Tuesday, February 3, 2009

Shot Turns Sour

Cash games are going pretty badly at the moment. I took a shot at some higher stakes games last night, playing 3 tables of 10/20 and 1 of 25/50 to go along with my usual 5/10 and 3/6 tables, and ended up losing something like $8000.

Two hands from my session stood out in particular. In the first I raised A4s from the button at 10/20 and got called by a solid reg in the big blind. The flop came QJ2r with one of my suit and I made a standard c-bet of $100 when he checked to me. I got check-raised to $280 and had to decide what to do. Folding is fine of course but this is a spot where my opponent is very likely to be bluffing. For one, the board is very dry so he’ll know that I’m c-betting with a high frequency and often with air. Secondly, there isn’t really much that my opponent can represent at all. He can’t really have a set as we’re only 100bb’s deep so flatting QQ or JJ preflop in his position would be peculiar to say the least and flatting 22 would be a flat out leak given how wide my opening range on the button is. This left AQ and QJ as the only two hands that he can legitimately do this with, and even AQ may 3-bet preflop or at least take a more passive line postflop (going nuts with AQ in a small pot like this on a board like this is usually inviting disaster). So my two options here I feel were to 3-bet bluff or to float. My typical line here is to double float and I think this is what I should’ve done – call flop, call turn, and shove river if he checks. I also have a backdoor wheel draw, a backdoor broadway draw and the backdoor nut flush draw so there’s a decent chance that I can back into a hand should my opponent end up firing three bullets. For some reason though I decided to make a small 3-bet bluff, a decision I regretted as soon as I made it. The problem with 3-bet bluffing here is that there is pretty much no made hand that I’d do it with. With an overpair or middle pair or a set, I’d just flat in this spot. So immediately I started thinking “man he’s going to see right through this and jam” and sure enough he did. At this point my mind started whirling and spinning and doing all those things a confused poker player’s mind does. As I said, I really felt that the only legitimate hands my opponent could have here were QJ and AQ (with AQ being weighted downwards somewhat). With just ace high I was actually ahead of all his pure bluffs and semi-bluffs and I felt that these bluffs made up a considerable portion of his range. Unfortunately, he could also be bluffing with a hand better than mine, something like 77 (though I think this is very unlikely) or AT (more likely). In the end I timed right down before making the hero call and got shown QJ. This sent me a little tilted as I was even for the session until then but I still think I was playing pretty well.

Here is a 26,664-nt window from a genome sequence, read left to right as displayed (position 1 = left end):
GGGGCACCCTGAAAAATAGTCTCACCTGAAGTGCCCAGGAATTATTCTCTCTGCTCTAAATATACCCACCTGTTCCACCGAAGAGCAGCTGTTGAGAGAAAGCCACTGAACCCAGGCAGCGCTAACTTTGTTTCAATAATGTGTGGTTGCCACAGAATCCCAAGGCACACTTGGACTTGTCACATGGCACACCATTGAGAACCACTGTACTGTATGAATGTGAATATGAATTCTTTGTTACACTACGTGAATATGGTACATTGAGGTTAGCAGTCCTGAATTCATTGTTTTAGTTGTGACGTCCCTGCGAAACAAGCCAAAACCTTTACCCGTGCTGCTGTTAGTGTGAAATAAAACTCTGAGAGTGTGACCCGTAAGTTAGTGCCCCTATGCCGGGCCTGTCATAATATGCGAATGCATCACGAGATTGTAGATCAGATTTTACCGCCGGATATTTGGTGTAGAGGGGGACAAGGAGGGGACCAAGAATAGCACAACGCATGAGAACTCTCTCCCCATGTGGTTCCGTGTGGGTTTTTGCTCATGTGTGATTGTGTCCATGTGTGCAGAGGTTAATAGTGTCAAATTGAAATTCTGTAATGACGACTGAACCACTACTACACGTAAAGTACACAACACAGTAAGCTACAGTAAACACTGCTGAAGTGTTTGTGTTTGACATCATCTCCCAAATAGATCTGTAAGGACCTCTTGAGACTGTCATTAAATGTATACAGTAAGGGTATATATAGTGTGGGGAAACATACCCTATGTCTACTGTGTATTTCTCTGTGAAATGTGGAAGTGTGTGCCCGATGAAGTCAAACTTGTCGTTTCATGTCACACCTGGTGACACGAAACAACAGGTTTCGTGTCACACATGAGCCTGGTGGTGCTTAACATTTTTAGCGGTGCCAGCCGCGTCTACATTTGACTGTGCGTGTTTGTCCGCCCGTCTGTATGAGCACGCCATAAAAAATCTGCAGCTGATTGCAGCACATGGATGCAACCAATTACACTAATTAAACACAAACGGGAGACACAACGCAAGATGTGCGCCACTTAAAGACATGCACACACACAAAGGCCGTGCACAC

In the second hand we were $2900 deep at 10/20 when a fish opened in the cutoff and I 3-bet KQs from the small blind. The fish called and we saw a flop of AKQ with a flush draw (not mine). I bet and he called and the turn brought a total brick, an offsuit 5. At this point there was something like $1200 in the pot and we had $2300 effective behind, a really awkward stack to pot ratio to play with. If I bet $800 or so here on the turn, the pot would contain $2800 on the river and we’d have just $1500 behind meaning that I’d be committed to check/call a lot of bad rivers. So I decided that the best way to get the money in would be to go for a turn check/raise and so I check/shoved when he bet $600. He thought for ages and I was delighted to see that my hand was good. He eventually made the call with AT and binked a J on the river for a pretty huge pot. Now this is obviously just your standard bad beat, but to me it was a lot more. Not only did I lose the $5800 in that pot (a pretty huge sum for me) but I also lost $1300 a few hands later after I made a pretty bad and tilted river call. After that I decided to quit my session and that probably cost me another $1000 in opportunity cost alone as I had to leave a 25/50 table featuring Scout. So all in all that bad beat probably cost me about $8000. Ah well.

I was looking through my HEM for this year and I’m now down $6600 for the year. More disconcerting though is that I’m in the red for every level (except 25/50 ironically). So to get myself back on track I thought I’d set myself a little challenge. I want to be up $4000 at 2/4 and $6000 at 3/6 before I play 5/10 again. That should put my online bankroll back to about $68000. I’ll then try to win $12000 or so at 5/10 before reverting to playing 5/10 and 10/20 full time again. With an $80000 bankroll, hopefully the pain of losing $6000 pots will be somewhat lessened by then.

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